What kinds of demands are made on us when we we confess: “I believe in God the Father Almighty, maker of heaven and earth…”?
Rowan Williams helps us explore this in his little book, Tokens of Trust (a collection of ‘talks’ he gave in Canterbury Cathedral during the week before Easter back in 2005). The importance of this book doesn’t necessarily rest on Williams’ ability to speak to everyone which, if you’ve read Williams when he’s at work, you’ll know this is a completed task in itself; rather, by calling people back to the creeds, to that particular sphere where the gospel is proclaimed, Williams reminds us that we don’t have to reinvent the wheel when it comes to doing church. Instead, Williams demonstrates that by an attentive listening to the speech of the saints we not only measure what we say against the gospel, testing our speech, holding our words accountable, but as we confess we find ourselves tested by these words, put under the microscope, so to speak.
Williams writes, ‘Basic to everything here is the idea that Christian belief is really about knowing who and what to trust (viii)’. Whether we begin with the Apostles’ Creed and ‘I believe’ or the Nicene Creed and ‘We believe’ the whole point is the object of our trust. In the first section dealing with the first article, Williams asks,
‘why should we put our confidence in God the Father almighty, maker of heaven and earth? Have we grounds for thinking him trustworthy?’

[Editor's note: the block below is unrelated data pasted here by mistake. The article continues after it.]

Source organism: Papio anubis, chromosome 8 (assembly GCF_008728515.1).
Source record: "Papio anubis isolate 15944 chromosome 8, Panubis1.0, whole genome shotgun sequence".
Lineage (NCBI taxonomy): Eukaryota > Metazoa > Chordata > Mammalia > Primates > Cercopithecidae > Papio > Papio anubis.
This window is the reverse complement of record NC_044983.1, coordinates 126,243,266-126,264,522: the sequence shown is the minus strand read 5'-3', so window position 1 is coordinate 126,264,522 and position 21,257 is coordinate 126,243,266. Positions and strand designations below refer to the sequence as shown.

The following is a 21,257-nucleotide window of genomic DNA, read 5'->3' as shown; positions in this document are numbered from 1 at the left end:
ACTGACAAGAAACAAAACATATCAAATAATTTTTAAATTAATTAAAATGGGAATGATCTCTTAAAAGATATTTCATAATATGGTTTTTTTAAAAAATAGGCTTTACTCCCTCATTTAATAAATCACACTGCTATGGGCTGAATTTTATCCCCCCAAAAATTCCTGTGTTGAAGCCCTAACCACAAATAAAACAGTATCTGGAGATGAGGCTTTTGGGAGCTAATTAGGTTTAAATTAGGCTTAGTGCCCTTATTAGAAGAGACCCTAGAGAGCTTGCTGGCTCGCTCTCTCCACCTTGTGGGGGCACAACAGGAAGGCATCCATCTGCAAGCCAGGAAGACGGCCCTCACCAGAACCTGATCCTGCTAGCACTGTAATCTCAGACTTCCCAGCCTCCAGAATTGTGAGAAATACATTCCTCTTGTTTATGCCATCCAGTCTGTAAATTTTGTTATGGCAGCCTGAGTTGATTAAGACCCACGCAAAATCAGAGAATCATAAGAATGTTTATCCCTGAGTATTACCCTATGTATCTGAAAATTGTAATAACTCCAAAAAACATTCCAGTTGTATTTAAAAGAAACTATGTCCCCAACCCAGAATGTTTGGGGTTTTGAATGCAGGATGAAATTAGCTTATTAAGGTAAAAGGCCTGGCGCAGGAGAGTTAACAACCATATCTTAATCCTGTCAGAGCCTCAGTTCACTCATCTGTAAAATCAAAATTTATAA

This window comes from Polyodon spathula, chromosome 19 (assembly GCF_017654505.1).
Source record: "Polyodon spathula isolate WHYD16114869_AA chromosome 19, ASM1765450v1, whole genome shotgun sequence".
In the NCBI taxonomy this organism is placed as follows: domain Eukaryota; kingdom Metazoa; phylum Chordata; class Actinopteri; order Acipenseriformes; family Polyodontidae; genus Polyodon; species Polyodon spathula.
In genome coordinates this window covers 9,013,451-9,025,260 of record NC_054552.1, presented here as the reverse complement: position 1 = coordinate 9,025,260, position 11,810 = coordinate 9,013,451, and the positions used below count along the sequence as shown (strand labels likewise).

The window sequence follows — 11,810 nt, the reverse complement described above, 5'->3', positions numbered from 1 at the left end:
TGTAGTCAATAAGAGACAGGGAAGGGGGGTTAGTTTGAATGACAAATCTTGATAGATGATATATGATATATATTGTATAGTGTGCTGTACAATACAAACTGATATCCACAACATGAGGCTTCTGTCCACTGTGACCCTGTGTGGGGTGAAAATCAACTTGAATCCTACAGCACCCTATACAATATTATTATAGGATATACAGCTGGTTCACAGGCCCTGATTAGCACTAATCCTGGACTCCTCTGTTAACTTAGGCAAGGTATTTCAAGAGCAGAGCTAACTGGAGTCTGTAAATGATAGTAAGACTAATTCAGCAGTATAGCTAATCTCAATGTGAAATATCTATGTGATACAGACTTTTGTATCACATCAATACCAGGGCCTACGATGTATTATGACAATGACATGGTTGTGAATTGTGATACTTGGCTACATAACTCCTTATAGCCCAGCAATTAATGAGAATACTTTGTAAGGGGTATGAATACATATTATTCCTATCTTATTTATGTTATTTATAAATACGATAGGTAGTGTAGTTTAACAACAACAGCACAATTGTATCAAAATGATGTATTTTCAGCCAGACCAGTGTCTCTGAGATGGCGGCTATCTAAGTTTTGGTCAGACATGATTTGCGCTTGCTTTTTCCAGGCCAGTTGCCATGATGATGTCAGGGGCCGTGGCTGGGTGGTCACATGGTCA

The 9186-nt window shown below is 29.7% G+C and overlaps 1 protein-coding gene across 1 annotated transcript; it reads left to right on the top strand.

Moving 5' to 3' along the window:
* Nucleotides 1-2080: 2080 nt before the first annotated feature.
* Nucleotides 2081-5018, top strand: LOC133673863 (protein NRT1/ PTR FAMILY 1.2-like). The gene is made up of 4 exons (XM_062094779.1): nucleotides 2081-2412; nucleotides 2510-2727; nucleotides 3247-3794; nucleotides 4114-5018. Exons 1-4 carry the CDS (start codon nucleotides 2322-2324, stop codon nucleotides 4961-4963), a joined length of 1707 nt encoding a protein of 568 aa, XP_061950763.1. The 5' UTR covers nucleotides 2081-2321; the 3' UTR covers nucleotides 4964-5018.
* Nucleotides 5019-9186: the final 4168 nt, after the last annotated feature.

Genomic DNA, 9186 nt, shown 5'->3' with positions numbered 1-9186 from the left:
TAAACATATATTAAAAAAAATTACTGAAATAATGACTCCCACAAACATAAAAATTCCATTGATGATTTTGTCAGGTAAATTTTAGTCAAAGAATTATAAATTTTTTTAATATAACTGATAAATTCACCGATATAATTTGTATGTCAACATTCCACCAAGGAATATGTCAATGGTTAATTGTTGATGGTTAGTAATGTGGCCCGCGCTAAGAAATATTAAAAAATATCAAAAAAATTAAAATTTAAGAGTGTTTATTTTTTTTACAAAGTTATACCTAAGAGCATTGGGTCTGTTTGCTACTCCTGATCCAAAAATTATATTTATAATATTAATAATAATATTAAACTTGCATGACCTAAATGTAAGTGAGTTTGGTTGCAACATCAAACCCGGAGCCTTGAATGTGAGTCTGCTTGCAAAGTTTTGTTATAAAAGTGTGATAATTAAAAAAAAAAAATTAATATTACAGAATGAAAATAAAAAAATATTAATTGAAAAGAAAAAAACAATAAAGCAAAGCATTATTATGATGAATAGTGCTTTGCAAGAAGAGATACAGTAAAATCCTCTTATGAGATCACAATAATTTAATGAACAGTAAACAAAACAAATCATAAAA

Williams does not appeal to reasons for the existence of God, but simply to the answer found in Ephesians 1. 1-14, a passage which,
‘culminates in the claim, that in the events around Jesus Christ, God has at last made his purpose clear; he has revealed the mystery hidden for ages past, he has shown us what his agenda is. Because of Jesus we can now see that what God has always meant to happen is…peace and praise (8).’
In the life of Christ, in both what he has accomplished and endured, we see God’s agenda in creation and for us and as a result of this loving agenda we are free to trust him. To press this point a little further, particularly when connected with the idea of being tested when we confess, it would serve us well to consider the question, ‘Is there someone or something else I find more trustworthy?‘ While Williams, in this first section, does not deal directly with the other side of the confessing coin, the idea is still present; that is, when we confess something, we are also denying something or everything else. The credimus must be followed by a damnamus, a refutation. While something as explicit as this might irk many people today, the damnamus serves our confession by giving it more specificity and clarity.
The type of questions we end up having to ask ourselves when we acknowledge something like ‘I believe in God the Father almighty, maker of heaven and earth…’ might look something like this: Is there anyone or anything else in whom I can place my trust to make sense of this place? Can I trust God to carry out his will even if it means suffering and loss? Is it possible to confess this even when it amounts to ‘the appalling cost of letting God come near you and of trying to trust him when all the evidence seems to have gone (21)’? And finally, when I confess this first article am I prepared to refute everything else that mounts up to take God’s place and shift our trust away from our Father, whether it be the church ministries and projects we feel we can’t live without or even our cherished theologies which many of us probably rely upon too heavily?
As we voice the speech of the saints, it will be worthwhile to really see what or who holds our trust and by so doing allowing the creed to test us as it is confessed.